But I want to review — it's very important. This will be the first direct help for Americans affected by the virus passed by Congress. Let's look at what's in it. This is the Families First Act. This will allow for two weeks of paid sick time for people directly affected by the virus, three months of leave time for those who have to care for a child whose school has been closed.

    Now,businesses with fewer than 500 workers only must account for this. Larger businesses do not have to pay for this sick time. That's a problem Democrats have with this, a concession they made.

    All of the businesses will have to pay this sick time up front. They will receive the tax credit later. That is also a problem that the lawmakers are hoping to address soon.

    One more thing, Judy, I want to go through the timing ahead, because I know it's confusing, over all these bills. First, in the next three days, pass that Families First Act for the people who are sick, basically, getting them some help with their sick time and child care.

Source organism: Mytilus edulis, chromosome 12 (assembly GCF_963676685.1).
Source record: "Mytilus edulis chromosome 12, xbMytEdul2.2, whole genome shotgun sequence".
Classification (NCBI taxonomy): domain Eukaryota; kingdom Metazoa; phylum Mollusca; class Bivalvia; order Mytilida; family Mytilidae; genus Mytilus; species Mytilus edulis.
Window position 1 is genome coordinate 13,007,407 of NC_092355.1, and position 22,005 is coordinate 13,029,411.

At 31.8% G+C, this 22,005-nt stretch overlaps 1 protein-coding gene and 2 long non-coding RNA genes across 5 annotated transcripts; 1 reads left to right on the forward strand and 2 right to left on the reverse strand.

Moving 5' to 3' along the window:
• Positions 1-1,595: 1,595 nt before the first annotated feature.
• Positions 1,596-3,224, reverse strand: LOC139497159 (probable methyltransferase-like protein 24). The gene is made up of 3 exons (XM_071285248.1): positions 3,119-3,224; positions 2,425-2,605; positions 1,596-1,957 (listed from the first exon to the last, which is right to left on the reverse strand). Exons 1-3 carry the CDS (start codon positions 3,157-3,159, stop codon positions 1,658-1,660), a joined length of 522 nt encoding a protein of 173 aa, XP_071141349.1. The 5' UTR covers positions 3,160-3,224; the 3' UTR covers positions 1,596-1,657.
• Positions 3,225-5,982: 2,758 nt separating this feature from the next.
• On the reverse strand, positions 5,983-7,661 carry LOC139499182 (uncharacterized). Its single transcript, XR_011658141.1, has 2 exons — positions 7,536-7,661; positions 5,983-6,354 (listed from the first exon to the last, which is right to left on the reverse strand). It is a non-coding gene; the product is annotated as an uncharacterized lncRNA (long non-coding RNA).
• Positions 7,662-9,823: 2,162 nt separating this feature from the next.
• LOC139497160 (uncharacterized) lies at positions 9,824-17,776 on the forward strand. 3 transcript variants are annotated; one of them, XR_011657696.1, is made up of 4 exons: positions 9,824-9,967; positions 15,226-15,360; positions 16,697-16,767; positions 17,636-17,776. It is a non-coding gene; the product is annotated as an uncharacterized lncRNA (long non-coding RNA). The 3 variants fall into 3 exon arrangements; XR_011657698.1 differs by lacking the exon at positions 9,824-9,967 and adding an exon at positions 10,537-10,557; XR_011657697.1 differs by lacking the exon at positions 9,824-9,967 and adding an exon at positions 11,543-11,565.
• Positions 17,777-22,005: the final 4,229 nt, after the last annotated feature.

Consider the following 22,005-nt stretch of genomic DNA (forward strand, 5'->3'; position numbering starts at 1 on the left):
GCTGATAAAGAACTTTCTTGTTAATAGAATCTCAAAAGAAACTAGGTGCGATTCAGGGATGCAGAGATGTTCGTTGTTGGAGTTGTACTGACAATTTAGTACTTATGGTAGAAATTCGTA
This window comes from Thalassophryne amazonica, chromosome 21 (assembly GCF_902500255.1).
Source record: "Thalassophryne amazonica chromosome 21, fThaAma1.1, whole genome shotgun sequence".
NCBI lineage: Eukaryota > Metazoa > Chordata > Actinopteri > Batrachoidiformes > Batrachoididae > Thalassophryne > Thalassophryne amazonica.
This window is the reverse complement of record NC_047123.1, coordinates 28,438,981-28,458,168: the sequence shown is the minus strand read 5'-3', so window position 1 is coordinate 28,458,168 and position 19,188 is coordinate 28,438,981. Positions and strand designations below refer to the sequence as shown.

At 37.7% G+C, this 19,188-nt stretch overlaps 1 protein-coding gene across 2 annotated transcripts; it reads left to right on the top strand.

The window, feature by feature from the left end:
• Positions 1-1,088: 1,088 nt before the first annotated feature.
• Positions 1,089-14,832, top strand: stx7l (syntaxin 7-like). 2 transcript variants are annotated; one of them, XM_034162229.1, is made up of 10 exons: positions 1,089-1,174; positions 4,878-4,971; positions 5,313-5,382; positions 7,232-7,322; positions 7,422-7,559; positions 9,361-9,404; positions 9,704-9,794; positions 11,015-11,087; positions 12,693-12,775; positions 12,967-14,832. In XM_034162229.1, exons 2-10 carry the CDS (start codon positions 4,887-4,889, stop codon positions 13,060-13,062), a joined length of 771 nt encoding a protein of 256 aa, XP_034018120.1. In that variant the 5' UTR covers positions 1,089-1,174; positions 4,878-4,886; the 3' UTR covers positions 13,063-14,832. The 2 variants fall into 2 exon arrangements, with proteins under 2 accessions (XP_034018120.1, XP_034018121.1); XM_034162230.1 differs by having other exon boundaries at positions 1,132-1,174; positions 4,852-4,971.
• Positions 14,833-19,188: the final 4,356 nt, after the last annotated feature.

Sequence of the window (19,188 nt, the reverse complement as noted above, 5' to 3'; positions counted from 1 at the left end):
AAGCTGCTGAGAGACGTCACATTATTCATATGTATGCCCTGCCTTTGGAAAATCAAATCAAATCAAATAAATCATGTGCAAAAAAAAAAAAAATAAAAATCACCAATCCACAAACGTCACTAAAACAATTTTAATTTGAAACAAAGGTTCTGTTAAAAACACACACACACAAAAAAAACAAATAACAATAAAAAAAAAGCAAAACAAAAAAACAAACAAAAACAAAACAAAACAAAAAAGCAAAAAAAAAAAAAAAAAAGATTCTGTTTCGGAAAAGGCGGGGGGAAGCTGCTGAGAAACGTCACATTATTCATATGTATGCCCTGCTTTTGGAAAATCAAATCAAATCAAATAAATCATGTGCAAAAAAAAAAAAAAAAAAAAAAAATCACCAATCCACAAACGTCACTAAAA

Then, the Senate Republicans plan to work on their own on a possible stimulus bill, come up with their idea. Then Republicans say they will get together with the White House and Democrats to negotiate. Democrats say, that's ridiculous. Let's just start the negotiating now.

    But Leader McConnell wants his Republicans to have time to come up with their own plan. How long will that take? We don't know.

  • Judy Woodruff:

    Meantime, a race against time.

  • Lisa Desjardins: